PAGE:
During overseas trips, the President has made side visits to restaurants, music stores, and the occasional gun shop (he's a gun enthusiast). In his last US visit, he chanced upon John Pizzarelli’s 1994 album, New Standards. He tells Rappler that one song from the album, I'm Alright Now, is part of the soundtrack of his administration – a list asked of him during the interview. (LISTEN: The Noynoy Aquino administration soundtrack)
Estudyante Blues is no longer his signature song. He says he has “moved on” from the Freddie Aguilar hit which used to encapsulate his early experience in Malacañang with its lyrics, “Ako ang nasisisi, ako ang laging may kasalanan (I’m always being blamed, I’m always at fault.)” If he should ever sing the song in public again after his term, he says he would likely change the lyrics to “Hindi na ako masisisi, hindi na ako ang may kasalanan (I won’t be blamed anymore, I won’t be at fault anymore).”
He didn't sing Estudyante Blues at the Liberal Party post-election thanksgiving party, but he ended up holding an impromptu mini-concert with his party mates, including losing standard-bearer Manuel "Mar" Roxas II. (WATCH: Aquino, Roxas let loose during LP thanksgiving party)
Aquino says this is because on their way down the stage after the first set, he saw Roxas’ mother, Judy Araneta-Roxas, who had a bit of a cough. He wanted to cheer her up and asked if she had heard her son sing. When she said she hadn't, he called the attention of Roxas who dragged him back and others with him to the stage. They spent the next 3 hours singing to their "bosses."
His other hobbies are biking and shooting. Almendras says Aquino no longer bikes around the Palace compound as much, and is practicing for competition shooting.
Photo by Gil Nartea/Malacanang Photo Bureau
Aquino’s friends say the President also enjoys good food – another way for him to destress. But the President himself laments that having a proper meal on time has become a quest during his term, especially during the campaign or on provincial trips. (READ: Now it can be told: What Aquino loves about China)
Before he became president, he tipped the scales at 180 pounds, at his heaviest. After the 2010 campaign, he was down to 165 pounds. His weight dipped to 148 pounds during the 2016 campaign. Aquino, who is 5’10,” is now between 152 to 155 pounds – a weight he maintains, he says, for as long as he has two meals a day.
The President says a typical day for him begins with reading newspapers, responding to text messages, and giving out directives based on the latest reports. After breakfast, he heads to the main Palace building across the river to attend meetings and pore over documents. Lunch would be a light meal, often taken late; sometimes just a shared sandwich. He would look forward to a satisfying dinner.
Aquino says the “standing joke” in his Cabinet is that lunch with the President means a meal at 3 pm, at the earliest. Officials who join his provincial trips bring Skyflakes crackers or sandwiches as contingency food in anticipation of missed meals. (Provincial trips, he says, are BYOB – bring your own baon.) With so many missed meals, pancit Canton just a notch above the instant kind in terms of flavor becomes a "gourmet meal" for them, he says with a laugh.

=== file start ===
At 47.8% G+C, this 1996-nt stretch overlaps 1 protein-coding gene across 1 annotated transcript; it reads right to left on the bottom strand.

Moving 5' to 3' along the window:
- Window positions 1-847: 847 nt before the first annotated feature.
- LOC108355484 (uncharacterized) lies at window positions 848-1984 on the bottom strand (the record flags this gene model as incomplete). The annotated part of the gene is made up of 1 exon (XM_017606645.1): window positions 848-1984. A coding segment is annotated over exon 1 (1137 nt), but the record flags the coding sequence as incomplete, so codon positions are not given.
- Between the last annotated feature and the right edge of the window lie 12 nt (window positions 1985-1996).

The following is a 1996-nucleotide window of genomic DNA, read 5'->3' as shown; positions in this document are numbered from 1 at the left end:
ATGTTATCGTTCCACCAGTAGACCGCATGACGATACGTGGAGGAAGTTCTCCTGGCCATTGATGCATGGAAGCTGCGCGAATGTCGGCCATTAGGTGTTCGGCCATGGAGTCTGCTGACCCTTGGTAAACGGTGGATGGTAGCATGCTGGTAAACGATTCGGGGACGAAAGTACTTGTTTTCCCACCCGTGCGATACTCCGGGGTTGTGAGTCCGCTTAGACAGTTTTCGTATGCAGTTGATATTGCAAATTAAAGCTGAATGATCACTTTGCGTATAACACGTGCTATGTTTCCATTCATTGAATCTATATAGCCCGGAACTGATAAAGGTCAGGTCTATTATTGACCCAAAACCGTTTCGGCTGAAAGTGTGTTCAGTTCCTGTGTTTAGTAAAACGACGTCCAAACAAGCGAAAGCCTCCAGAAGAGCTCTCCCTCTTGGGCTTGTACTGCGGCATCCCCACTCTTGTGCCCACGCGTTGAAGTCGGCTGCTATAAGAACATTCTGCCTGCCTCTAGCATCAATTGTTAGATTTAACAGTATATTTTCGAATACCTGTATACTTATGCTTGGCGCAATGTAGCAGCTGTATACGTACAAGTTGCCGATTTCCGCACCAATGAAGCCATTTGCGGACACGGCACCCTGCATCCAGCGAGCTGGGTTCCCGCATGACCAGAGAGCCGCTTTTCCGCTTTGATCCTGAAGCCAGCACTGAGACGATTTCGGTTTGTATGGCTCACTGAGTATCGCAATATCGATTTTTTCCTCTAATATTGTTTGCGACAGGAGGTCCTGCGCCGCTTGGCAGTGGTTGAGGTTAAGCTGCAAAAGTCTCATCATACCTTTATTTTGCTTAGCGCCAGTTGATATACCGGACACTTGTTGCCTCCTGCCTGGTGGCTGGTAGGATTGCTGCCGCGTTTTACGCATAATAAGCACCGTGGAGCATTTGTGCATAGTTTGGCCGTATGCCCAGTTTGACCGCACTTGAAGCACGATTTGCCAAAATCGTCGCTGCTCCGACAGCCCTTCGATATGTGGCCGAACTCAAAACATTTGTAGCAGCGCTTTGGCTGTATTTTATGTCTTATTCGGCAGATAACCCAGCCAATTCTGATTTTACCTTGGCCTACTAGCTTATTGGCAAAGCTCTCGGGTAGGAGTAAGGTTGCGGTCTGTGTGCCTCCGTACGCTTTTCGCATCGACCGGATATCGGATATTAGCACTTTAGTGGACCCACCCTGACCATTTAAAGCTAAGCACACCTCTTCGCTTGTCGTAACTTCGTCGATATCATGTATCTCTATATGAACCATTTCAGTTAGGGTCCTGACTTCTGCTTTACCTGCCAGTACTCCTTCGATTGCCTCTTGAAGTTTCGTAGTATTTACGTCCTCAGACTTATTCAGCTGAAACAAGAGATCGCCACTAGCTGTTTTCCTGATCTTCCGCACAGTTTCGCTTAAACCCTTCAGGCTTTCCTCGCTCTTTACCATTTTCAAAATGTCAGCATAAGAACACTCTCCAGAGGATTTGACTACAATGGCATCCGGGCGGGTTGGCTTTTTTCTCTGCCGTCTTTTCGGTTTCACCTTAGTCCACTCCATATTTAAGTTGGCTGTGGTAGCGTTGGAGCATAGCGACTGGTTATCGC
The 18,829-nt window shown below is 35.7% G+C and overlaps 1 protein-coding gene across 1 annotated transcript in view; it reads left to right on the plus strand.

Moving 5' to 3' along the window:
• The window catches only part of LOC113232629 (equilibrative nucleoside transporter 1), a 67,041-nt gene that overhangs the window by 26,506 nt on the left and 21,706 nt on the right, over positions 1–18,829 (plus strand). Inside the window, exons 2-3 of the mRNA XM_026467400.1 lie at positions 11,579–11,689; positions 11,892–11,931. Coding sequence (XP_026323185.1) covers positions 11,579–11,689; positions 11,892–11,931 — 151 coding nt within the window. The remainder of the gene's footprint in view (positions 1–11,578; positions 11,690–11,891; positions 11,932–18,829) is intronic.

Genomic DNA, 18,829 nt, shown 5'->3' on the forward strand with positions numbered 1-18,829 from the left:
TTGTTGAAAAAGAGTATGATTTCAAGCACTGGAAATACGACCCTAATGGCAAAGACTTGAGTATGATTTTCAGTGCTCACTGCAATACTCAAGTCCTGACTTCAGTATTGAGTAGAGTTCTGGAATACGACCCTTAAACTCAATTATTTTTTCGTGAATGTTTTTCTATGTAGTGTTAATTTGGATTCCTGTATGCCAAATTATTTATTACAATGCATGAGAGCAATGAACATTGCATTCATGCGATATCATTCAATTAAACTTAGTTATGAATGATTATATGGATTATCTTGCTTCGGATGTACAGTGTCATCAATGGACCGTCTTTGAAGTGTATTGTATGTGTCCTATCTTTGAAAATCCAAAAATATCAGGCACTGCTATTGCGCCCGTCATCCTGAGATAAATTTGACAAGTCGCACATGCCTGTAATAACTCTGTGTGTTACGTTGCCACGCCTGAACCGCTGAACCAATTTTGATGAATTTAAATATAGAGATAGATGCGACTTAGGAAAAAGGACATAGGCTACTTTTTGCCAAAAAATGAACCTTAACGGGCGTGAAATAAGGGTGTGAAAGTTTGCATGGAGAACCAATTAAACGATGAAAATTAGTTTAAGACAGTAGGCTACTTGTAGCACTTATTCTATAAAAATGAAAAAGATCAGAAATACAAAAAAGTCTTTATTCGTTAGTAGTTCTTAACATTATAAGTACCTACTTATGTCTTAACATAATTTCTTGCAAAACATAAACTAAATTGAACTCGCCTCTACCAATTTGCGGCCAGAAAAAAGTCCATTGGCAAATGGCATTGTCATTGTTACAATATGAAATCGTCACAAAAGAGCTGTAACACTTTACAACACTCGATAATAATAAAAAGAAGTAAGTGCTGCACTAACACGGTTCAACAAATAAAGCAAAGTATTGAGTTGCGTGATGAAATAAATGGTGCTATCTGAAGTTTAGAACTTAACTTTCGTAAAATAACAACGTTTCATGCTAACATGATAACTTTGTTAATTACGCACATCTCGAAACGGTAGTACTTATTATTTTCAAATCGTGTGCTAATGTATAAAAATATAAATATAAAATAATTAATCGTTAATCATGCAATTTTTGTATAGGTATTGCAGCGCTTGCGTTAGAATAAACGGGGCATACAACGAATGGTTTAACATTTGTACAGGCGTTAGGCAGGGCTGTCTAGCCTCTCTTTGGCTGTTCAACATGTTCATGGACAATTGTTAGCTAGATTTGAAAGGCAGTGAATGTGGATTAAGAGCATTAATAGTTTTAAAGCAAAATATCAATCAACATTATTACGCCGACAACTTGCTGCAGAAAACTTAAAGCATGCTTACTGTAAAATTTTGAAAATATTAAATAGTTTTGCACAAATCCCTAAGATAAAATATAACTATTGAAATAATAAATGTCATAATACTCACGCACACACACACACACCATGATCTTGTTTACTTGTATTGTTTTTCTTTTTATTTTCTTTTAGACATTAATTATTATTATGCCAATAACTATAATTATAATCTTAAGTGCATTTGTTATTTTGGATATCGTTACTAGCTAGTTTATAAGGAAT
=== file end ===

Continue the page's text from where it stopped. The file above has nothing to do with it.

Aquino seems conscious of his guests going hungry, as he usually has a small dish of mini-chocolate bars for officials during meetings. Foreign Secretary Albert del Rosario was once seen leaving a Palace meeting with an uneaten Snickers bar in hand.
Comfort food for Aquino is hot bulalo (beef shank) soup with rice. “It hydrates” and instantly warms the body, he tells reporters at the luncheon.
While he enjoys food, there are items that he has stricken off his diet, but not for health reasons.
His favorite meal used to be spaghetti and fried chicken until he saw someone breaking the neck of a hen at his grandmother’s farm as a young boy. He also remembers the time his nanny gave him ducklings. They grew into a flock that feasted his mother’s bonsai. They ended up as adobo. To this day, he cannot eat any fowl dish.
After watching the post-apocalyptic film, Soylent Green, he became a vegetarian, but not for long. He soon returned to meat, particularly beef.
On foreign trips, Aquino made an effort to be different from his predecessor, especially when it comes to dining. In August 2009, then President Gloria Macapagal Arroyo was criticized for having a $20,000-Le Cirque dinner in New York with her official US delegation in 2009, though then Leyte Representative Martin Romualdez said he picked up the tab.
Photo by Robert Vinas/ Malacanang Photo Bureau
Over a year later, in September 2010, when he went to New York to attend the United Nations General Assembly, Aquino ate hotdogs on a sidewalk. He also had burgers and pizza with his official delegation during that trip.